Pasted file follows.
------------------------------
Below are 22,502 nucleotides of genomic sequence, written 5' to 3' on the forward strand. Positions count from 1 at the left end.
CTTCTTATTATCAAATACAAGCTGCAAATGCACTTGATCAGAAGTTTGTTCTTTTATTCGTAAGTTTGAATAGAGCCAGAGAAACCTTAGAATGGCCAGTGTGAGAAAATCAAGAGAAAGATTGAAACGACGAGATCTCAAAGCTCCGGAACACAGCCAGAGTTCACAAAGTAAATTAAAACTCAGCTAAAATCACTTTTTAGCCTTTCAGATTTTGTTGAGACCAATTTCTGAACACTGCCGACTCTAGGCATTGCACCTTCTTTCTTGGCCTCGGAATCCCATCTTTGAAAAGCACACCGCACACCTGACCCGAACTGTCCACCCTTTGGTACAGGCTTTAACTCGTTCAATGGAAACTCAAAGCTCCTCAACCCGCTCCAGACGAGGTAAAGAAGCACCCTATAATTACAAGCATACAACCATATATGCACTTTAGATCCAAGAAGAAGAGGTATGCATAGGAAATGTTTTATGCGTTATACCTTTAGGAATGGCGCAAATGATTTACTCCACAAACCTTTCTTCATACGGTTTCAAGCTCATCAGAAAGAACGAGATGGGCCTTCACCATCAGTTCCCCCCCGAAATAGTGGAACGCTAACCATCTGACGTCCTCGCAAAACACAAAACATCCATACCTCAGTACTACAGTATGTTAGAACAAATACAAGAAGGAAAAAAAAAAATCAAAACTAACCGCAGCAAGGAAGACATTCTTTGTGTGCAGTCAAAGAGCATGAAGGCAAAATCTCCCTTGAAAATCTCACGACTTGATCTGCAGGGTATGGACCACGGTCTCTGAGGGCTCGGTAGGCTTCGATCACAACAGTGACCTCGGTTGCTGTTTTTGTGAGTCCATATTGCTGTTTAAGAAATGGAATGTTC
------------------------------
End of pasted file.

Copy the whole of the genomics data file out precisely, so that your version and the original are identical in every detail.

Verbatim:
Below are 22,502 nucleotides of genomic sequence, written 5' to 3' on the forward strand. Positions count from 1 at the left end.
CTTCTTATTATCAAATACAAGCTGCAAATGCACTTGATCAGAAGTTTGTTCTTTTATTCGTAAGTTTGAATAGAGCCAGAGAAACCTTAGAATGGCCAGTGTGAGAAAATCAAGAGAAAGATTGAAACGACGAGATCTCAAAGCTCCGGAACACAGCCAGAGTTCACAAAGTAAATTAAAACTCAGCTAAAATCACTTTTTAGCCTTTCAGATTTTGTTGAGACCAATTTCTGAACACTGCCGACTCTAGGCATTGCACCTTCTTTCTTGGCCTCGGAATCCCATCTTTGAAAAGCACACCGCACACCTGACCCGAACTGTCCACCCTTTGGTACAGGCTTTAACTCGTTCAATGGAAACTCAAAGCTCCTCAACCCGCTCCAGACGAGGTAAAGAAGCACCCTATAATTACAAGCATACAACCATATATGCACTTTAGATCCAAGAAGAAGAGGTATGCATAGGAAATGTTTTATGCGTTATACCTTTAGGAATGGCGCAAATGATTTACTCCACAAACCTTTCTTCATACGGTTTCAAGCTCATCAGAAAGAACGAGATGGGCCTTCACCATCAGTTCCCCCCCGAAATAGTGGAACGCTAACCATCTGACGTCCTCGCAAAACACAAAACATCCATACCTCAGTACTACAGTATGTTAGAACAAATACAAGAAGGAAAAAAAAAAATCAAAACTAACCGCAGCAAGGAAGACATTCTTTGTGTGCAGTCAAAGAGCATGAAGGCAAAATCTCCCTTGAAAATCTCACGACTTGATCTGCAGGGTATGGACCACGGTCTCTGAGGGCTCGGTAGGCTTCGATCACAACAGTGACCTCGGTTGCTGTTTTTGTGAGTCCATATTGCTGTTTAAGAAATGGAATGTTC